In April, Ellis attended a Muslim Student Association celebration where she met Malik for the first time and sat through Malik’s presentation “with her mouth open,” she said.
“I said to myself then, ‘I have my speaker,’” Ellis said.
Following Malik’s performance was a question and answer session, facilitated by Ellis.
Malik said that the motivation for writing the play came from a visit to her mother’s house when her mother had guests over. During this visit, Malik realized that everyone present had a personal story related to discrimination and racism.
The play aims to show the range of a Muslim woman and demonstrate how she can be a lawyer or a rapper or anything she wants, Malik said.
Malik also spoke about the importance of her play in the context of Dartmouth’s campus and students’ education about diversity.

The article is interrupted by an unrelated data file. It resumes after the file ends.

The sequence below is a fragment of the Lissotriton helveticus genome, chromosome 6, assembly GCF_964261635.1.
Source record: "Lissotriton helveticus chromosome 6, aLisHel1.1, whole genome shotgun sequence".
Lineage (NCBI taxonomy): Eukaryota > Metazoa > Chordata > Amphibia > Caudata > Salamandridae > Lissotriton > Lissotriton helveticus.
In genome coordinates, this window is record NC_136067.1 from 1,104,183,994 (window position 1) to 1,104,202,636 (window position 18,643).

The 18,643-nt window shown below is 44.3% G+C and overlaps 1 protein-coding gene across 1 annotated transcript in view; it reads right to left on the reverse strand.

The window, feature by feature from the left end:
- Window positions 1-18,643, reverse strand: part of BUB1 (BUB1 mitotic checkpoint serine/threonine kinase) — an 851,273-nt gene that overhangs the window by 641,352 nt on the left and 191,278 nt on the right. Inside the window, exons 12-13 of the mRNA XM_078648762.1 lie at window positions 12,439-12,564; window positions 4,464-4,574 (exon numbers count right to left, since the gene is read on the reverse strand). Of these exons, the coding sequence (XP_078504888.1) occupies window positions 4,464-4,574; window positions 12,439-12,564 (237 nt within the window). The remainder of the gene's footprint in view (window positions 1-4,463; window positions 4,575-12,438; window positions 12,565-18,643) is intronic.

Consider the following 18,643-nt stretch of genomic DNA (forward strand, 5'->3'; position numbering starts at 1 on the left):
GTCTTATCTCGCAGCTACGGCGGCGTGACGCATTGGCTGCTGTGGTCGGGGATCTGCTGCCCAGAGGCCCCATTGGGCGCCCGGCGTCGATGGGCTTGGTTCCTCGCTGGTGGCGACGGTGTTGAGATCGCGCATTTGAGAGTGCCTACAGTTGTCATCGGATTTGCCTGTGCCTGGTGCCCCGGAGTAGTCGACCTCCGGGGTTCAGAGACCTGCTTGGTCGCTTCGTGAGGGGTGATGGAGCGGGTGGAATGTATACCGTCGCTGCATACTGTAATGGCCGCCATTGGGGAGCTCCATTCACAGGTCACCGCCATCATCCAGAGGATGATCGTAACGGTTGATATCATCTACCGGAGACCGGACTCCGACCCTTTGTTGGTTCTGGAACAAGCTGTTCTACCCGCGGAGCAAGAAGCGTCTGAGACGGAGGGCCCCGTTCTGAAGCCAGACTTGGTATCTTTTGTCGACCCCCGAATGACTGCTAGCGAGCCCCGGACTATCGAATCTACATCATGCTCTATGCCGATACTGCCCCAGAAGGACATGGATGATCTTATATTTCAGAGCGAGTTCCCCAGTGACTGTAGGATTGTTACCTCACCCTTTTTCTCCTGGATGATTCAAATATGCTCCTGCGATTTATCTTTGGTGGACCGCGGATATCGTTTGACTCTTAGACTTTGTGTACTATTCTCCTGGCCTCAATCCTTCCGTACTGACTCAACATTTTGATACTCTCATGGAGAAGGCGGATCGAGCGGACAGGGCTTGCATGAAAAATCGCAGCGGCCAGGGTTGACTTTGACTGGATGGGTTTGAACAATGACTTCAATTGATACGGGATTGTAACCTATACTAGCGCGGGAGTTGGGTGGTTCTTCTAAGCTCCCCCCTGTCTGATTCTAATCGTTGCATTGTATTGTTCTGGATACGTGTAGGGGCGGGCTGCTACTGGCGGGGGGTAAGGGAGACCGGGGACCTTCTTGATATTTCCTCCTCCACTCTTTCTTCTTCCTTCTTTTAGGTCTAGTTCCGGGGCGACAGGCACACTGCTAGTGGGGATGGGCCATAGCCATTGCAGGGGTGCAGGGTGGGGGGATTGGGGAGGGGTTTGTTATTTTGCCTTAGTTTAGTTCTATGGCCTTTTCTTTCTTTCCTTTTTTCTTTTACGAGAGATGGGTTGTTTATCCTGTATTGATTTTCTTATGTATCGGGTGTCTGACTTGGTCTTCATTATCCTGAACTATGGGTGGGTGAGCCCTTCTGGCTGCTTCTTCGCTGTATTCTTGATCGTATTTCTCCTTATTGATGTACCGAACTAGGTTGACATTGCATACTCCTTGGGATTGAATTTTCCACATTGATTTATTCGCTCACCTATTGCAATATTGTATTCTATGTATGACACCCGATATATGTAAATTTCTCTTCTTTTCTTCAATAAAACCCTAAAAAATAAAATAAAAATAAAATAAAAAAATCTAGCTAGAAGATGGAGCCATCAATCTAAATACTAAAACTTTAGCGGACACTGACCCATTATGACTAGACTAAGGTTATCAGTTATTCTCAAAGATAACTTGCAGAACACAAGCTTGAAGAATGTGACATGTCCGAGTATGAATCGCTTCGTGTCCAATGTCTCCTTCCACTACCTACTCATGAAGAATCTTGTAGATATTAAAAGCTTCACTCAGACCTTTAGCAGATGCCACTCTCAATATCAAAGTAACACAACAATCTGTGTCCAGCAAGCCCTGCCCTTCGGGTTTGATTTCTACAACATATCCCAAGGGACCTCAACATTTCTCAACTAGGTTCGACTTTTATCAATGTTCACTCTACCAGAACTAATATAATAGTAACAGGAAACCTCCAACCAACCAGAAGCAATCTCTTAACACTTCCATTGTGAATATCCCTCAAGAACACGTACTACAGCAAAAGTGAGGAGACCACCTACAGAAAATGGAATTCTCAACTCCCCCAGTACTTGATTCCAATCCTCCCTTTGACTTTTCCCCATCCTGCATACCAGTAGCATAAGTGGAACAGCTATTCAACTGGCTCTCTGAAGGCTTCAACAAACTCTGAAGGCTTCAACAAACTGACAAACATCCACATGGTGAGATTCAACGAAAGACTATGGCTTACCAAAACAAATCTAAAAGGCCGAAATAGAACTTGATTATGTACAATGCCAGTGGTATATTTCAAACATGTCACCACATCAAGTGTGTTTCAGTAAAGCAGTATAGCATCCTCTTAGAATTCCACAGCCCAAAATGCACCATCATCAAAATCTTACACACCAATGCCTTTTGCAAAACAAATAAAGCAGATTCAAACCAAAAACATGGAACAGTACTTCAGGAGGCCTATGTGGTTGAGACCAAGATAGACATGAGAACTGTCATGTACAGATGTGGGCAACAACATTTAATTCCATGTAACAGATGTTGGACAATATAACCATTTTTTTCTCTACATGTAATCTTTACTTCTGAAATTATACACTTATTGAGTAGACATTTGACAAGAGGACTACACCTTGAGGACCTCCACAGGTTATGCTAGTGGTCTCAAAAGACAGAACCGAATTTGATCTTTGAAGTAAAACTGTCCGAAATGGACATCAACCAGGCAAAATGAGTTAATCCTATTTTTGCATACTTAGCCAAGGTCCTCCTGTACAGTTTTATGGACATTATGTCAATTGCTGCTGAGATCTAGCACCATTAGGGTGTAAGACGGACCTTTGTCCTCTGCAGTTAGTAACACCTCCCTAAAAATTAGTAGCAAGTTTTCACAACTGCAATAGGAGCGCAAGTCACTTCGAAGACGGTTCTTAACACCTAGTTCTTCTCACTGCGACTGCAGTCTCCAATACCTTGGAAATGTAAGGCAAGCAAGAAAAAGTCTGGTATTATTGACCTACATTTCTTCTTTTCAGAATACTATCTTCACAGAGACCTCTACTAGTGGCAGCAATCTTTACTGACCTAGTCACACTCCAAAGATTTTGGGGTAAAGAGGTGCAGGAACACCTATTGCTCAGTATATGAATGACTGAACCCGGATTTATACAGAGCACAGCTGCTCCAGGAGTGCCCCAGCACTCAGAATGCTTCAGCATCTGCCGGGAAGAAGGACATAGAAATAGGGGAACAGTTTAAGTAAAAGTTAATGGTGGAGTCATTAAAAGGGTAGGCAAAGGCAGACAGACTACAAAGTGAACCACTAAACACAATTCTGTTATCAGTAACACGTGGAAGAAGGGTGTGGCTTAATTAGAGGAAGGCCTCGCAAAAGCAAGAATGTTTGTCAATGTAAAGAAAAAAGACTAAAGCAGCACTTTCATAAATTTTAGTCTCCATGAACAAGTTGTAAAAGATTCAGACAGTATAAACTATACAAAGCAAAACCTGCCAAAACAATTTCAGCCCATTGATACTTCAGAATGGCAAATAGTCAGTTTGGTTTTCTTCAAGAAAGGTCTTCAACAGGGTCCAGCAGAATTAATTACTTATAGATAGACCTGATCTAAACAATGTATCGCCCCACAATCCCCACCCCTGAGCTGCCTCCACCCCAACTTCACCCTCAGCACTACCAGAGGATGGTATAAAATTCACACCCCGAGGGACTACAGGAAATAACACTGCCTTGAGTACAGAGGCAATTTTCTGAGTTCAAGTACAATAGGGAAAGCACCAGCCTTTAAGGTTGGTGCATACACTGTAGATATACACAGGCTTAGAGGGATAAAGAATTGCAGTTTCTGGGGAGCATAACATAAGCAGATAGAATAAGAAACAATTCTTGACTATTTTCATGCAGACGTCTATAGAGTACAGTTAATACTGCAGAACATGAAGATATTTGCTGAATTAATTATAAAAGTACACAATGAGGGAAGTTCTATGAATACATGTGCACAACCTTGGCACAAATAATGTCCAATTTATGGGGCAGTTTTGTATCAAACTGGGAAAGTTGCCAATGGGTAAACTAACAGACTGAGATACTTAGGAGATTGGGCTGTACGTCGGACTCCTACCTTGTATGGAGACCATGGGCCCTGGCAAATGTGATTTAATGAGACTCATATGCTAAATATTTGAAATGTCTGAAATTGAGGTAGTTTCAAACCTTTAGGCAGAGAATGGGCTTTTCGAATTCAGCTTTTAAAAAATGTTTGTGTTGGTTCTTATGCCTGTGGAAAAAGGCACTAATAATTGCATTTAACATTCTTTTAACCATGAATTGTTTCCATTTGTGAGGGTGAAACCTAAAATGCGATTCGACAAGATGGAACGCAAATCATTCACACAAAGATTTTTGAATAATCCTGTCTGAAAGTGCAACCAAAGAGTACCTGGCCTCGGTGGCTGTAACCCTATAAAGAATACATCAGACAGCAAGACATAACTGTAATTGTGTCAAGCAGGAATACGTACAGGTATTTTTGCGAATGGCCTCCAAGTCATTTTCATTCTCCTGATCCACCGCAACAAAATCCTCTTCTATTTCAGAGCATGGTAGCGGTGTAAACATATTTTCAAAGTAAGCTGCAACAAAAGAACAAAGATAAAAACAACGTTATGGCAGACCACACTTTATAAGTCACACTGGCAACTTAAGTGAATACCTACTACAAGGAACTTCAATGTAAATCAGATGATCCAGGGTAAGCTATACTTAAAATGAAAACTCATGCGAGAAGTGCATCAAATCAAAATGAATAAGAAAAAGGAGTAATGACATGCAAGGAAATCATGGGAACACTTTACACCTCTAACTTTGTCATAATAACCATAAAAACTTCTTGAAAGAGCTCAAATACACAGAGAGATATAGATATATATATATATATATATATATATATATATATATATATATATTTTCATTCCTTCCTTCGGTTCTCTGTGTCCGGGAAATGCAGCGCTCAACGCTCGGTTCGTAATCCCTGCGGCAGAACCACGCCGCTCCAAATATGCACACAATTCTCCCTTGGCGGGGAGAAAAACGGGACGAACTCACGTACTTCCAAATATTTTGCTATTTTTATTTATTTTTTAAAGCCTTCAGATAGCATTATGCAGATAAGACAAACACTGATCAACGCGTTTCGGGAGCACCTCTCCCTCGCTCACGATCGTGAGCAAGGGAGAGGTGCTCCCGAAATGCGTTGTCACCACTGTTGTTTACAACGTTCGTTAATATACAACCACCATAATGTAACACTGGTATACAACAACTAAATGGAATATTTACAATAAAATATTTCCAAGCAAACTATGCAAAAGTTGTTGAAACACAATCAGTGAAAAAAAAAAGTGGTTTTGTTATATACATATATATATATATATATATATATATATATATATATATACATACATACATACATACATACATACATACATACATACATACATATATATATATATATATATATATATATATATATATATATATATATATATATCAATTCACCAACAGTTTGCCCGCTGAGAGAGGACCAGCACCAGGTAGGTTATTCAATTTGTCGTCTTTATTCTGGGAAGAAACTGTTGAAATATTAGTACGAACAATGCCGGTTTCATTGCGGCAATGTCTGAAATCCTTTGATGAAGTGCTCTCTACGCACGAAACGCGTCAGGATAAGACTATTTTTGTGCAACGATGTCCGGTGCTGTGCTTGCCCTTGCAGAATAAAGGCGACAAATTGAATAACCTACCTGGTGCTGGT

“You were not created to just make money and pay bills,” Malik said. “There’s more to your life than that.”
Malik encouraged students to use their Ivy League education to do something that “makes this planet better,” she said.
Audience members reacted positively to the performance.
“I think [Malik] really illustrated the power of theater and art and the impact that a single individual can have,” Kelleen Moriarty ’19 said.
Clara Batchelder ’19 said that she thought the performance brought hope and inspired change.
“Coming at a time where there’s a lot of really hateful anti-refugee rhetoric, especially against Muslims and the Muslim community, I thought that it was so relevant to have something like this,” Mariko Whitenack ’17 said.
The MLK Celebrations are meant to be a celebration, not a memorial, Ellis said.
“We do always want it to be a celebration of King’s life, but [it] isn’t just a celebration of King’s life,” Ellis said. “Thousands and thousands of people are ‘King’; they were part of that civil rights movement, part of what continues to be a civil rights and social justice movement — so when we celebrate his birthday, we’re celebrating other people too.”
Ellis said that other than simply being a celebration, the MLK events are also about learning, especially from the likes of Malik and Daughtry.